[UPDATE: A statement released by the Honolulu Police Department on Tuesday said that there was not an active investigation into the allegations, as they did not have enough evidence to proceed with one.]
The University of Hawaii announced on Tuesday that its football team was involved in a point-shaving investigation. According to the Hawaii Star-Advertiser, the probe is the result of an anonymous tip to the Hawaii admissions department earlier this month, and school president M.R.C. Greenwood said that school officials immediately notified the police and NCAA.
"UH has alerted the NCAA about the anonymous letter and its contents and, in discussions with them, has been informed it is 'doing exactly what you need to be doing' in this situation," Greenwood said.
The NCAA released a statement Wednesday that reads (in part) as follows:
We are extremely concerned by the point-shaving allegations involving University of Hawaii football student-athletes and have been in contact with the school since early November. We take any allegation of point shaving very seriously as it is a crime that threatens two core NCAA principles – the well-being of student-athletes and the very integrity of intercollegiate sport ...There was no indication made as to when the alleged point-shaving occurred, or how many players were allegedly involved. No charges have been filed in the nascent investigation. Greenwood would not offer any further comment on the investigation as a whole, as it is ongoing.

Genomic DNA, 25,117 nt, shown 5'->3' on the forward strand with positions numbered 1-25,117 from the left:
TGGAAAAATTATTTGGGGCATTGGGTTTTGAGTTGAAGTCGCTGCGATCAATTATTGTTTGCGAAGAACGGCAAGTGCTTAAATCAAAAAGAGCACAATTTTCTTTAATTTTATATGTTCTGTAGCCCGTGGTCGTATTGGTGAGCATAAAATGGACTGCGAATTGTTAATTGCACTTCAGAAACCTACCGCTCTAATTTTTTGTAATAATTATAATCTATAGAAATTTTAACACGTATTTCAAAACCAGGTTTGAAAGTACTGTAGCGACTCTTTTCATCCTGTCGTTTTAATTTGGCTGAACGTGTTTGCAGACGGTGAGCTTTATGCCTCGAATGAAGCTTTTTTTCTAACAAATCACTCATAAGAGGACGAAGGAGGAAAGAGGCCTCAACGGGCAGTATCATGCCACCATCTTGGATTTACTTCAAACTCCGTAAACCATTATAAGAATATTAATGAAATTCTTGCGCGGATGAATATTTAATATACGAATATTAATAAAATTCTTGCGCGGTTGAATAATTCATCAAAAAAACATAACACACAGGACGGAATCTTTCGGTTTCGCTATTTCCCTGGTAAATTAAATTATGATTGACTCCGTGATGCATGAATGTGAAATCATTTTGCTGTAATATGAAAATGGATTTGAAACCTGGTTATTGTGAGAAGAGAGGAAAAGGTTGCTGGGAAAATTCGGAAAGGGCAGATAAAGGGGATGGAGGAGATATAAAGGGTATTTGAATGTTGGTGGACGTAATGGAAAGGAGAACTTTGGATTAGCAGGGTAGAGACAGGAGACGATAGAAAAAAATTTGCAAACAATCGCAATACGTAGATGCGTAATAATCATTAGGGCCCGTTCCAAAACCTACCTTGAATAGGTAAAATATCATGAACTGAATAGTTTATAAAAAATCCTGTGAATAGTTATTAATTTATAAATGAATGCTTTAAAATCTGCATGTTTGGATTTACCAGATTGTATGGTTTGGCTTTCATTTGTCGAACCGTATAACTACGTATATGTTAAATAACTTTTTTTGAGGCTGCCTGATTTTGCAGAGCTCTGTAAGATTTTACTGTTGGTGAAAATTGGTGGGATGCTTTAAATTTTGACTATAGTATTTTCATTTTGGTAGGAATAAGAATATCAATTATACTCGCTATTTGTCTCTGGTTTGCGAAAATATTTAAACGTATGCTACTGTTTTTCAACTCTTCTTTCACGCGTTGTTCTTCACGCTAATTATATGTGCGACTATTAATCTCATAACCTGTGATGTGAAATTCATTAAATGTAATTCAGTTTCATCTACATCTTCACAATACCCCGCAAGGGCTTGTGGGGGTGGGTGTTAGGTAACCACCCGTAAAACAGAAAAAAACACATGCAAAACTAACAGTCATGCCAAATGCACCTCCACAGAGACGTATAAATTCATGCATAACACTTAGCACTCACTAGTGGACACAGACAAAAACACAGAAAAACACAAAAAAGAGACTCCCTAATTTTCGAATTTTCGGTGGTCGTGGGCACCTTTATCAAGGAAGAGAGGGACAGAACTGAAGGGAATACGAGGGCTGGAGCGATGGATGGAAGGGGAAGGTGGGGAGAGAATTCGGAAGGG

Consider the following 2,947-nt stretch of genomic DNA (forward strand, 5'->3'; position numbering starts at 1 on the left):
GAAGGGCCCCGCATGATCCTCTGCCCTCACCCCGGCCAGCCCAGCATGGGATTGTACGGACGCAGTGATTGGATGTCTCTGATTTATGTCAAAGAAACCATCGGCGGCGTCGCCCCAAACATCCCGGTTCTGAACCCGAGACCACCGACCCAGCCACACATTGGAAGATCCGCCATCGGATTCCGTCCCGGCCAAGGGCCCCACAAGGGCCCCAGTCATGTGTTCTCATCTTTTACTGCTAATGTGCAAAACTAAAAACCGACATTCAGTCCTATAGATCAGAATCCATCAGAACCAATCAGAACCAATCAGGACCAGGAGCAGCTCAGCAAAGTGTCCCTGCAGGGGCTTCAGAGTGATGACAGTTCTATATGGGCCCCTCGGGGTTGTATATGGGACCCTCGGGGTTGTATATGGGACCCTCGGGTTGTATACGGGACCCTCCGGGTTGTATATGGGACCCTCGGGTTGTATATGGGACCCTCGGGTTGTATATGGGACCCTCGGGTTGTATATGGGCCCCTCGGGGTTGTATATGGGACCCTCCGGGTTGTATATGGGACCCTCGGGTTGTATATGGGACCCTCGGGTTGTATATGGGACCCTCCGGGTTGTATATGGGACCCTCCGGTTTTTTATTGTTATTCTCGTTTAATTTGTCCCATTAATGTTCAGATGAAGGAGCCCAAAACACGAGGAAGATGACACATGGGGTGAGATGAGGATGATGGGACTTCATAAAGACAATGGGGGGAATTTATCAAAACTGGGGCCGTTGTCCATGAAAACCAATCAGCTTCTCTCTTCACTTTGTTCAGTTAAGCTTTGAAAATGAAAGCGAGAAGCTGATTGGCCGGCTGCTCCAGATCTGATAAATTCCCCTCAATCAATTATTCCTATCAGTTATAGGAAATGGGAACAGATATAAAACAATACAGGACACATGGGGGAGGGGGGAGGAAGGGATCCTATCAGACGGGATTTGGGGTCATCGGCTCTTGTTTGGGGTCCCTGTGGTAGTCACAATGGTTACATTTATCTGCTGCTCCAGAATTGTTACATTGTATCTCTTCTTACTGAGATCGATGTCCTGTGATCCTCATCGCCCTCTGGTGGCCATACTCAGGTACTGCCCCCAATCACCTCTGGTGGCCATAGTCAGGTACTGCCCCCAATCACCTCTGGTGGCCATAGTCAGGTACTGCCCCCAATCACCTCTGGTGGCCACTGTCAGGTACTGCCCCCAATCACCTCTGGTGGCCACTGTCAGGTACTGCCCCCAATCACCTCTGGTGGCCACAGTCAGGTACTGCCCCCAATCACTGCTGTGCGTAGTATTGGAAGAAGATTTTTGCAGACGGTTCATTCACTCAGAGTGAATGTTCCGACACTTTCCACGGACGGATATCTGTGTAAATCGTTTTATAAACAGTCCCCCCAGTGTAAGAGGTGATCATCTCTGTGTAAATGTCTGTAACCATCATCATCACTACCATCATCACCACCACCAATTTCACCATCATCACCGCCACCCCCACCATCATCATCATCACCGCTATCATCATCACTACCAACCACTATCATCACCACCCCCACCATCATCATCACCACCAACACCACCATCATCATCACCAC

[T]he NCAA is regularly in contact with local, state and federal law enforcement and Nevada gaming officials to identify and rout out [sic] sports wagering and point shaving wherever it may occur.
As CBSSports.com's Brett McMurphy notes, Hawaii is 1-6 against the spread as a favorite this year, and has lost four of those games.
According to the Star-Advertiser, Hawaii athletic director Jim Donovan is traveling to Las Vegas for the WAC volleyball tournament and is not immediately available for comment.
This is the first point-shaving scandal in NCAA football since four Toledo football players pled guilty in 2011 to point-shaving in games that occurred from 2003-2006.